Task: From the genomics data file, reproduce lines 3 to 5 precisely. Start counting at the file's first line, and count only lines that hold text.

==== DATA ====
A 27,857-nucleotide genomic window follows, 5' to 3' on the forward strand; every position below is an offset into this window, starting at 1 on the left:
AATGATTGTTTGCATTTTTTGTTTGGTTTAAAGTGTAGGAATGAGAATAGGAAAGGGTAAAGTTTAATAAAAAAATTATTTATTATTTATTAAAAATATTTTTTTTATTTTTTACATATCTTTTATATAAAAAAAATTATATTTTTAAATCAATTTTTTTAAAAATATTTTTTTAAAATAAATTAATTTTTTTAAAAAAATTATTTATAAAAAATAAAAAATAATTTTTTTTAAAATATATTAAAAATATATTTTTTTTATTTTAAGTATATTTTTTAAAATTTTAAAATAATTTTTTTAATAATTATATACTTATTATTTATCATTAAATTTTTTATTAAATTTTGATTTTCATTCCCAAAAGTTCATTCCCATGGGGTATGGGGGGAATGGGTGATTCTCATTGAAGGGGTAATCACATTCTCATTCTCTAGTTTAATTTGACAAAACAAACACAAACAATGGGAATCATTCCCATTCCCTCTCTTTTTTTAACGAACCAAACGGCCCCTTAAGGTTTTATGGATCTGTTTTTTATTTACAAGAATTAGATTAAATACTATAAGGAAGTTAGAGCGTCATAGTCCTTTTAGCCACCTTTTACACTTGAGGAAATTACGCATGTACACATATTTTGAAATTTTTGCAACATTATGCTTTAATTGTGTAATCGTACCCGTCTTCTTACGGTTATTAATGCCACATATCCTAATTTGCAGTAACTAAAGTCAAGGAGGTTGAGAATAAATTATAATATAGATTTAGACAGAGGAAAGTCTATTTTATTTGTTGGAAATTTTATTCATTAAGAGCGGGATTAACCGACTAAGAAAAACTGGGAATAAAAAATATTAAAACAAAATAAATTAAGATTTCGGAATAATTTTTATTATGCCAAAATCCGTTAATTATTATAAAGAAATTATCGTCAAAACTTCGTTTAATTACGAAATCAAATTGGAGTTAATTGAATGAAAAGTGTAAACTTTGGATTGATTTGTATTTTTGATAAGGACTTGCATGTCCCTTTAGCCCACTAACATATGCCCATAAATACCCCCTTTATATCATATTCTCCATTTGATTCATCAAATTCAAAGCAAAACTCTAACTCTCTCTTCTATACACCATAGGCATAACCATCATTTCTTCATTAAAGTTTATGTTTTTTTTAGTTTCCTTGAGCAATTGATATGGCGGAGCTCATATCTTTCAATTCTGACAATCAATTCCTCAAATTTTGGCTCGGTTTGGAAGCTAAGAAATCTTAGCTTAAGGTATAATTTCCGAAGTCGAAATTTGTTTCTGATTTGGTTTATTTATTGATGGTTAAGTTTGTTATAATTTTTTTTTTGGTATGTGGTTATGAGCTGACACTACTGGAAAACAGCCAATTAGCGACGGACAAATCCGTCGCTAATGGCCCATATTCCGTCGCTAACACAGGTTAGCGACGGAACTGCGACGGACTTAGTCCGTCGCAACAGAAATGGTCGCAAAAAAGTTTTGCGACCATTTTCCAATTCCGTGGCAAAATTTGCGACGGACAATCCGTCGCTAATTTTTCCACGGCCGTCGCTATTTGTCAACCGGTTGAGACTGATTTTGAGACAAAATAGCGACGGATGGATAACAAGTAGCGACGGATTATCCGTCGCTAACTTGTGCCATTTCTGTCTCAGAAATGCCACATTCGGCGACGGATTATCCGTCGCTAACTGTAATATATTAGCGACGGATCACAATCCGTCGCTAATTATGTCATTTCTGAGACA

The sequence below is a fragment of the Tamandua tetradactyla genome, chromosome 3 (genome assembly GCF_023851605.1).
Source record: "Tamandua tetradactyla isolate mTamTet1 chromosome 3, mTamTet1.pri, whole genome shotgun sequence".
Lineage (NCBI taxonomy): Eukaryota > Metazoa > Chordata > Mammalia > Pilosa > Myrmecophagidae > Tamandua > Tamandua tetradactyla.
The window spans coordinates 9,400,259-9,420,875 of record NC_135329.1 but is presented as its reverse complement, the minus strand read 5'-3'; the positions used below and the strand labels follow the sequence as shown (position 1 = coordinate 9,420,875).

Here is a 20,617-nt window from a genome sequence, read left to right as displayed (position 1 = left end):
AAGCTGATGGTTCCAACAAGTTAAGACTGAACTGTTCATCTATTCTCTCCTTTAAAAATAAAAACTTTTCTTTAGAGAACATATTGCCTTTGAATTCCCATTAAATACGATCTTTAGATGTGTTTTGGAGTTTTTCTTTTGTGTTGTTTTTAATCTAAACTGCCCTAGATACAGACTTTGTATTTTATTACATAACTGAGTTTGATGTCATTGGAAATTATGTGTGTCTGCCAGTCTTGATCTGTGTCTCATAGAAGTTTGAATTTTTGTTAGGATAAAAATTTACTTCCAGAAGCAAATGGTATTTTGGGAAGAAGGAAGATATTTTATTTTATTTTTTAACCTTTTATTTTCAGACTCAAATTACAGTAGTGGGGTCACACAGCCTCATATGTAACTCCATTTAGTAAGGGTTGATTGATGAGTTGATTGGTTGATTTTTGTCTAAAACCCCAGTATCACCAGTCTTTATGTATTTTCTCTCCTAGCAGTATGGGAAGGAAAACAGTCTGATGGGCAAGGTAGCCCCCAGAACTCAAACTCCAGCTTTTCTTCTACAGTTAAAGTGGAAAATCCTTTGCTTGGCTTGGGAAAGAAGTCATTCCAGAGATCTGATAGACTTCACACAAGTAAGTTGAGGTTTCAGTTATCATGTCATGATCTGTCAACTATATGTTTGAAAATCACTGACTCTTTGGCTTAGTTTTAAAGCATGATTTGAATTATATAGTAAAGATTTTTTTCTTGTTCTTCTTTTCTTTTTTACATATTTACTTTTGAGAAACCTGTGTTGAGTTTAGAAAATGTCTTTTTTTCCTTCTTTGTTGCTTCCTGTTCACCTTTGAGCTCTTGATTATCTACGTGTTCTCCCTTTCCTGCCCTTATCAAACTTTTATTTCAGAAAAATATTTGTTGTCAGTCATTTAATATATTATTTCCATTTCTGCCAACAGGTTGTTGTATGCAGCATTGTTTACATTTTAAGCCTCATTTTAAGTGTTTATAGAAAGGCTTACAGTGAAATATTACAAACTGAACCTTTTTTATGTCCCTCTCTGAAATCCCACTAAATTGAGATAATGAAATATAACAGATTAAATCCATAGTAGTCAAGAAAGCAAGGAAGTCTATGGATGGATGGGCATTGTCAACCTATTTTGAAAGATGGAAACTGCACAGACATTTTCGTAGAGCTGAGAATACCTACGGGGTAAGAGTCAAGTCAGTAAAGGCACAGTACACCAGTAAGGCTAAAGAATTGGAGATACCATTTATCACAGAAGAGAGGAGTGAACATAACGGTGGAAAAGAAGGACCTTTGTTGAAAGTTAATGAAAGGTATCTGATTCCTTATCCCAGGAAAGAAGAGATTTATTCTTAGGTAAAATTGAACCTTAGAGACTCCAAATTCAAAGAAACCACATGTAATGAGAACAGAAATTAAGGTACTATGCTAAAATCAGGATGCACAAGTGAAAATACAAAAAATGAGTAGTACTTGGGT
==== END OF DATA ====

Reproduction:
The sequence below is a fragment of the Tamandua tetradactyla genome, chromosome 3 (genome assembly GCF_023851605.1).
Source record: "Tamandua tetradactyla isolate mTamTet1 chromosome 3, mTamTet1.pri, whole genome shotgun sequence".
Lineage (NCBI taxonomy): Eukaryota > Metazoa > Chordata > Mammalia > Pilosa > Myrmecophagidae > Tamandua > Tamandua tetradactyla.